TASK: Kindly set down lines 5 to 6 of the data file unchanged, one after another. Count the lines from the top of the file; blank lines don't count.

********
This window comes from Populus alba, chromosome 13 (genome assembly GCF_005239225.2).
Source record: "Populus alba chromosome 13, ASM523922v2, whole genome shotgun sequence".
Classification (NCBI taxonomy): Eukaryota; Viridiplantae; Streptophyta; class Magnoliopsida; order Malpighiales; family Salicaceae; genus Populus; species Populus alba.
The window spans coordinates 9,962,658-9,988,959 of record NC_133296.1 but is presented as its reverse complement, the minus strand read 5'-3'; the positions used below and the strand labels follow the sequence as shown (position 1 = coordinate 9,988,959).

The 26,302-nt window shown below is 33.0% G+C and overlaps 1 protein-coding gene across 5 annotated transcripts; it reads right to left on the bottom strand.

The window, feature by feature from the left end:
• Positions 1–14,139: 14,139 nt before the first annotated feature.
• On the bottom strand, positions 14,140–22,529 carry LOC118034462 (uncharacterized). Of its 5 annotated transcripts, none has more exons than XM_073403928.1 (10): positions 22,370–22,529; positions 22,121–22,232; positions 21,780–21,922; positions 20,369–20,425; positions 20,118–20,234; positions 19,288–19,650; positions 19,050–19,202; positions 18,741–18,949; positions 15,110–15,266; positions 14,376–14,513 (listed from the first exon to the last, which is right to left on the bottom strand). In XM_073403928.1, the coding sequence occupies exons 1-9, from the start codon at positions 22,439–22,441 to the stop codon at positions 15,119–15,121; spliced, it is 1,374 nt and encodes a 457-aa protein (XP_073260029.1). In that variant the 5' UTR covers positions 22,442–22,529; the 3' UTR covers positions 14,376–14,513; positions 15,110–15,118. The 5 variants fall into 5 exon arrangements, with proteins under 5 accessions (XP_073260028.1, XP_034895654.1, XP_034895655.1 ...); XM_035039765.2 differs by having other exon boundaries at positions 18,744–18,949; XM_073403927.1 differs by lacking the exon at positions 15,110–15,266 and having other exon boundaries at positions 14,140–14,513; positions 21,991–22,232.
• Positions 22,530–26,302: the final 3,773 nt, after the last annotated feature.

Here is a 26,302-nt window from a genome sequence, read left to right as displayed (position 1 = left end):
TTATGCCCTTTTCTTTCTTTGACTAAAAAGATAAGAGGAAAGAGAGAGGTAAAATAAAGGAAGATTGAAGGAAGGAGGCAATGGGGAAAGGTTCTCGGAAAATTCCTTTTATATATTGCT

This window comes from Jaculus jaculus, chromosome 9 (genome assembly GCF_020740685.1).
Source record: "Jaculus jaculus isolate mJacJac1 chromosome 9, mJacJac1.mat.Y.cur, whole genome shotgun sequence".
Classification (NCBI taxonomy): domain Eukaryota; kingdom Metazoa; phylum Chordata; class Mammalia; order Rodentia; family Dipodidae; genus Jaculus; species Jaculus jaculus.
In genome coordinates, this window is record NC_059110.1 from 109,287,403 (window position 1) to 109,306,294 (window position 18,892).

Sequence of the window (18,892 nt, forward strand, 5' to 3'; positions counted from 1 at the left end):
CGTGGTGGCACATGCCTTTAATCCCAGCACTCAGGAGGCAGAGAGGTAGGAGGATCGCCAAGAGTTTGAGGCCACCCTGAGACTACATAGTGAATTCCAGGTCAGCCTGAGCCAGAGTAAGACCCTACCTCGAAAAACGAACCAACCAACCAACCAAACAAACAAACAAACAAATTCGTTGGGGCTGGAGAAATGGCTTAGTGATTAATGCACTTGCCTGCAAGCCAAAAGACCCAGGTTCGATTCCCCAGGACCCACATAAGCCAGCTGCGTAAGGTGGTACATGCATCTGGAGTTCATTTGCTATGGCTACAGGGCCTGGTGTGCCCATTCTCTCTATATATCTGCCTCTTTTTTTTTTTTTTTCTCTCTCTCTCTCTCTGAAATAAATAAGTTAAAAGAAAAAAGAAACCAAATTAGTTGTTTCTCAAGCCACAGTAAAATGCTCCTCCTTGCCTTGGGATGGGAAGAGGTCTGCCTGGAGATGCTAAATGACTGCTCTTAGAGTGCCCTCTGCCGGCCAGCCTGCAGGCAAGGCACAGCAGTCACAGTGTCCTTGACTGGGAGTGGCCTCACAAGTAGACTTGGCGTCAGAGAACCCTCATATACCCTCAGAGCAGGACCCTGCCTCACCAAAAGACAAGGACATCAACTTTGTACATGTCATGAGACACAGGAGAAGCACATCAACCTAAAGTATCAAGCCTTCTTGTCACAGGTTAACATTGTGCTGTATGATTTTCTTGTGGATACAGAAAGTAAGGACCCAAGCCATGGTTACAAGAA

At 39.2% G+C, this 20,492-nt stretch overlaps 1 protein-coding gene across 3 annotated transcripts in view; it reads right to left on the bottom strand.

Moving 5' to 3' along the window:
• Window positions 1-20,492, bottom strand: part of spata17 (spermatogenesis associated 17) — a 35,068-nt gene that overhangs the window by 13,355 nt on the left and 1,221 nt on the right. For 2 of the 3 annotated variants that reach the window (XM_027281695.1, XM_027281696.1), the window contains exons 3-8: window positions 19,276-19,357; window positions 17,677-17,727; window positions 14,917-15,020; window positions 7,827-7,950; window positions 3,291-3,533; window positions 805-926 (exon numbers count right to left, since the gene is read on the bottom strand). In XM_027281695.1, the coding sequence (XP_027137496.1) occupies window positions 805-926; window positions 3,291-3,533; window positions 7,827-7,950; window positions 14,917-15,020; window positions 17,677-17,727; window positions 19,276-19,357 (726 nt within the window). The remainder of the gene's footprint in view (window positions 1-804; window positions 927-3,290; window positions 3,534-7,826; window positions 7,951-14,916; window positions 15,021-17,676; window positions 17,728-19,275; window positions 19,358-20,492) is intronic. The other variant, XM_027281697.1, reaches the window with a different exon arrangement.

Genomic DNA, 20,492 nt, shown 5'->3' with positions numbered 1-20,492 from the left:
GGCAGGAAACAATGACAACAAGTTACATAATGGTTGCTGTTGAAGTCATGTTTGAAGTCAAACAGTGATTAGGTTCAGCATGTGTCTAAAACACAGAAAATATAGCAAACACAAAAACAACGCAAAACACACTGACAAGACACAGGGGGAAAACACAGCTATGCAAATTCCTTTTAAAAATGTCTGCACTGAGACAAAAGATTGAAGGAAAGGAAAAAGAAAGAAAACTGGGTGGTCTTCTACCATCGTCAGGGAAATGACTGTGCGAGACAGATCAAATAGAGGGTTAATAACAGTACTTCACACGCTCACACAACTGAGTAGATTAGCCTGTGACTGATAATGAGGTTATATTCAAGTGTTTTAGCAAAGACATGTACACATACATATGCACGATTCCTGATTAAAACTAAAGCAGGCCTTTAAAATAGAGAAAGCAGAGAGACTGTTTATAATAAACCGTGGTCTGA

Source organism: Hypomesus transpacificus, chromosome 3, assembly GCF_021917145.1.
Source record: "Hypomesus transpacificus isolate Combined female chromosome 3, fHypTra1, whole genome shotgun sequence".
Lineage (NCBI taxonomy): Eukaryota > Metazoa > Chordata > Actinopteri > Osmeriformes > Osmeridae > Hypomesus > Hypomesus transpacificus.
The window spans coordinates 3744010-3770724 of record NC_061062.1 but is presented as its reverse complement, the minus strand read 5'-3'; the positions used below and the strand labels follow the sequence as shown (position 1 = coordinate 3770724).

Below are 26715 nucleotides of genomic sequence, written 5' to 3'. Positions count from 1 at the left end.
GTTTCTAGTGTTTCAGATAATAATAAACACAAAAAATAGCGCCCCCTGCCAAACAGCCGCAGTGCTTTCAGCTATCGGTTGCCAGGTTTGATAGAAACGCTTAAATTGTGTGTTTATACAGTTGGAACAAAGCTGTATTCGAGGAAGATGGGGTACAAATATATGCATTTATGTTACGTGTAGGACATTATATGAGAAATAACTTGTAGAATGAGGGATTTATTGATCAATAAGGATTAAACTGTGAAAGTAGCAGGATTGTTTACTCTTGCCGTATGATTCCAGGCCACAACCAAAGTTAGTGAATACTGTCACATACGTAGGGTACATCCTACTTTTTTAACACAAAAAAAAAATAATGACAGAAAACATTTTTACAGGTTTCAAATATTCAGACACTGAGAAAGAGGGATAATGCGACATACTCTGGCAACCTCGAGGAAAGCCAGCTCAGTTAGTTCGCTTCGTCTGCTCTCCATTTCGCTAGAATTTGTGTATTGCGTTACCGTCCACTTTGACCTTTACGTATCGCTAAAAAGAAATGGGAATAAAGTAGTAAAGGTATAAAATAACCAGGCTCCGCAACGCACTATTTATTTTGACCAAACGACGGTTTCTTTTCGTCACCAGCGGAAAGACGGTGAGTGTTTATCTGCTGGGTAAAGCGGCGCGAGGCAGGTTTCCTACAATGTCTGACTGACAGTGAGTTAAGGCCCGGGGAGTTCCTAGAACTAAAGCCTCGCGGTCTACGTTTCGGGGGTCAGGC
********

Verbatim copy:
The 26,302-nt window shown below is 33.0% G+C and overlaps 1 protein-coding gene across 5 annotated transcripts; it reads right to left on the bottom strand.

The window, feature by feature from the left end: